Bug 957274 (toolbox-perf-stats)

Instrument toolbox opening performance

RESOLVED WONTFIX

Status

()

Firefox
Developer Tools
RESOLVED WONTFIX
4 years ago
4 years ago

People

(Reporter: canuckistani, Assigned: miker)

Tracking

26 Branch
x86
Mac OS X
Points:
---

Firefox Tracking Flags

(Not tracked)

Details

We do a lot when the toolbox opens. Performance seems to be pretty good right now compared to chrome ( chrome seems a little slower on my machine ) but it would be great to track the performance of this initial, critical action with telemetry or ideally FHR.

Critical questions this helps us with are:

 - are we regressing?
 - is performance variable on specific platforms?
 - are (increasingly popular) devtools toolbox extensions impacting performance here?

This measurement not only helps us make as good an impression with developers opening the toolbox dozens of times a day, but could also prevent a poor experience for non-developers who accidentally open the toolbox. I've also logged bug 957261 to track a first-run experience for the devtools.
I'd very much welcome this, but since our panels initialize lazily, we should take into consideration the fact that different tools will take different amounts of time to load. Moreover the most common shortcuts F12 and Cmd-Shift-I can open different tools at different times, depending on which panel was open last. So we should measure all tools that have separate menu entries in the Web Developer menu (or separate keyboard shortcuts) to identify regressions, but perhaps use an average over all tools to look at more often.
We would be best to time opening of the first tool to load rather than the toolbox itself as each tool takes a different amount of time to load and any tool could be the first to open in the toolbox. We should have:

DEVTOOLS_TOOLBOX_INIT_DEBUGGER_INSPECTOR
DEVTOOLS_TOOLBOX_INIT_DEBUGGER_JSDEBUGGER
DEVTOOLS_TOOLBOX_INIT_DEBUGGER_JSPROFILER
DEVTOOLS_TOOLBOX_INIT_DEBUGGER_NETMONITOR
DEVTOOLS_TOOLBOX_INIT_DEBUGGER_OPTIONS
DEVTOOLS_TOOLBOX_INIT_DEBUGGER_SHADEREDITOR
DEVTOOLS_TOOLBOX_INIT_DEBUGGER_STYLEEDITOR
DEVTOOLS_TOOLBOX_INIT_DEBUGGER_WEBCONSOLE

New metrics URL:
http://telemetry.mozilla.org/#nightly/29/DEVTOOLS_NETMONITOR_OPENED_BOOLEAN
Assignee: nobody → mratcliffe
Status: NEW → ASSIGNED
(In reply to Panos Astithas [:past] from comment #1)
> I'd very much welcome this, but since our panels initialize lazily, we
> should take into consideration the fact that different tools will take
> different amounts of time to load. Moreover the most common shortcuts F12
> and Cmd-Shift-I can open different tools at different times, depending on
> which panel was open last. So we should measure all tools that have separate
> menu entries in the Web Developer menu (or separate keyboard shortcuts) to
> identify regressions, but perhaps use an average over all tools to look at
> more often.

Is there a way to zero in on the first paint of the toolbox area? Visually it looks to me like we open up something very basic at the very beginning and then fill in selected or most recent tool.
(In reply to Michael Ratcliffe [:miker] [:mratcliffe] from comment #2)
> We would be best to time opening of the first tool to load rather than the
> toolbox itself as each tool takes a different amount of time to load and any
> tool could be the first to open in the toolbox. We should have:
> 
> DEVTOOLS_TOOLBOX_INIT_DEBUGGER_INSPECTOR
> DEVTOOLS_TOOLBOX_INIT_DEBUGGER_JSDEBUGGER
> DEVTOOLS_TOOLBOX_INIT_DEBUGGER_JSPROFILER
> DEVTOOLS_TOOLBOX_INIT_DEBUGGER_NETMONITOR
> DEVTOOLS_TOOLBOX_INIT_DEBUGGER_OPTIONS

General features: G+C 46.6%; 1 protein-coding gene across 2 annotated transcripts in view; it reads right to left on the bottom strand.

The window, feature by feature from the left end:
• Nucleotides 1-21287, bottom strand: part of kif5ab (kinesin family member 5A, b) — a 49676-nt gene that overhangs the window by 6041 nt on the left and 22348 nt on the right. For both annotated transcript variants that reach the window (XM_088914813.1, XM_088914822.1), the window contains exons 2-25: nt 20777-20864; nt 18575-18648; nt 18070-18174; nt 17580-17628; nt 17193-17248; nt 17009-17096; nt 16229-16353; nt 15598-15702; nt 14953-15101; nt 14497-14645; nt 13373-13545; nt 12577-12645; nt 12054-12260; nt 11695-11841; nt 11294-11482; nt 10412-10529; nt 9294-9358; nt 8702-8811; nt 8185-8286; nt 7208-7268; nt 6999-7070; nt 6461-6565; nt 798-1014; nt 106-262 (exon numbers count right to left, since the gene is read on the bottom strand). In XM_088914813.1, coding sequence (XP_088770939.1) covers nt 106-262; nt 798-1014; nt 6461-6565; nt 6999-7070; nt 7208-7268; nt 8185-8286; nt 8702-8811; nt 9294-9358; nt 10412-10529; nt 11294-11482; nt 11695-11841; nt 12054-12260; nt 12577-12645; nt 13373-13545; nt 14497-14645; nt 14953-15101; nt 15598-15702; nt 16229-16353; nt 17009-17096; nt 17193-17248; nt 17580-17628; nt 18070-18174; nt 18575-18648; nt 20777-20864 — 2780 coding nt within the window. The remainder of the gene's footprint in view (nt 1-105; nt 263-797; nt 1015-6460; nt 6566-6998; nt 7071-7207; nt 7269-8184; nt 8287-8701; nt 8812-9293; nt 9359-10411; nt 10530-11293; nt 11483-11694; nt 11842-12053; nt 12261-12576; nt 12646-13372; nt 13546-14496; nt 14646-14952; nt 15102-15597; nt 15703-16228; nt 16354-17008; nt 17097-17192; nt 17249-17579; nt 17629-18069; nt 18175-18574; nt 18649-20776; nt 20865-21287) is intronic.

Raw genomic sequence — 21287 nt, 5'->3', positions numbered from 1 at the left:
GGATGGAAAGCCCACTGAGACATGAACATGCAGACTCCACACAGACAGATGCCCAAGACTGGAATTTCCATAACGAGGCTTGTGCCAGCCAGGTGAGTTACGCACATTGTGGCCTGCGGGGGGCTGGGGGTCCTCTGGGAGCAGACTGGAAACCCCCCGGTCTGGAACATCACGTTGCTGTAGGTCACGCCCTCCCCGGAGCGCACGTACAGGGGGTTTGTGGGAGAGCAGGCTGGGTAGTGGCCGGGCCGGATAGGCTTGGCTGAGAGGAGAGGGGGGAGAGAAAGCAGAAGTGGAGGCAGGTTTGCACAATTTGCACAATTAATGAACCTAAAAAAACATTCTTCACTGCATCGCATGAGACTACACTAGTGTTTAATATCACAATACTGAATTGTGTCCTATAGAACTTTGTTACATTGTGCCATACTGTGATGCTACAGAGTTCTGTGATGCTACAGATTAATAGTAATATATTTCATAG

> DEVTOOLS_TOOLBOX_INIT_DEBUGGER_SHADEREDITOR
> DEVTOOLS_TOOLBOX_INIT_DEBUGGER_STYLEEDITOR
> DEVTOOLS_TOOLBOX_INIT_DEBUGGER_WEBCONSOLE
> 
> New metrics URL:
> http://telemetry.mozilla.org/#nightly/29/DEVTOOLS_NETMONITOR_OPENED_BOOLEAN

Yeah exactly, and the new telemetry dashboard and 'hack your own' library are really promising for us.

I wonder if the best approach is to measure the most basic 'first paint' performance in FHR ( a very diverse set of data and a single number that represents toolbox opening perf generically ) and also add in tool-specific timings in telemetry.

Comment 5

4 years ago
I thought I left a comment here… meh.

Toolbox loading needs to be instrumented too (not just the first tool). We keep doing changing on the lazy-loading mechanism, we need to make sure we don't regress. There's also some interesting performance differences between very-first-startup (no XUL cache), cold startup (not in memory), and 2nd startup.

(In reply to Jeff Griffiths (:canuckistani) from comment #3)
> Is there a way to zero in on the first paint of the toolbox area? Visually
> it looks to me like we open up something very basic at the very beginning
> and then fill in selected or most recent tool.

We open an empty box (for immediate feedback when the user press F12), then add the tabbar, then load the selected tool. We can measure any of these steps.
Adding gps and bsmedberg as they are the FHR gurus.
(In reply to Paul Rouget [:paul] from comment #5)
...
> Toolbox loading needs to be instrumented too (not just the first tool). We
> keep doing changing on the lazy-loading mechanism, we need to make sure we
> don't regress. There's also some interesting performance differences between
> very-first-startup (no XUL cache), cold startup (not in memory), and 2nd
> startup.

For the fine-grained measures I think additional telemetry probes are the way to go, with some way of differentiating the 3 start-up scenarios you mentioned. I also want to consider a single, very generic FHR measurement that we can use as a comparison across a wide variety of systems and as a way to calibrate what telemetry gives us.

> (In reply to Jeff Griffiths (:canuckistani) from comment #3)
> > Is there a way to zero in on the first paint of the toolbox area? Visually
> > it looks to me like we open up something very basic at the very beginning
> > and then fill in selected or most recent tool.
>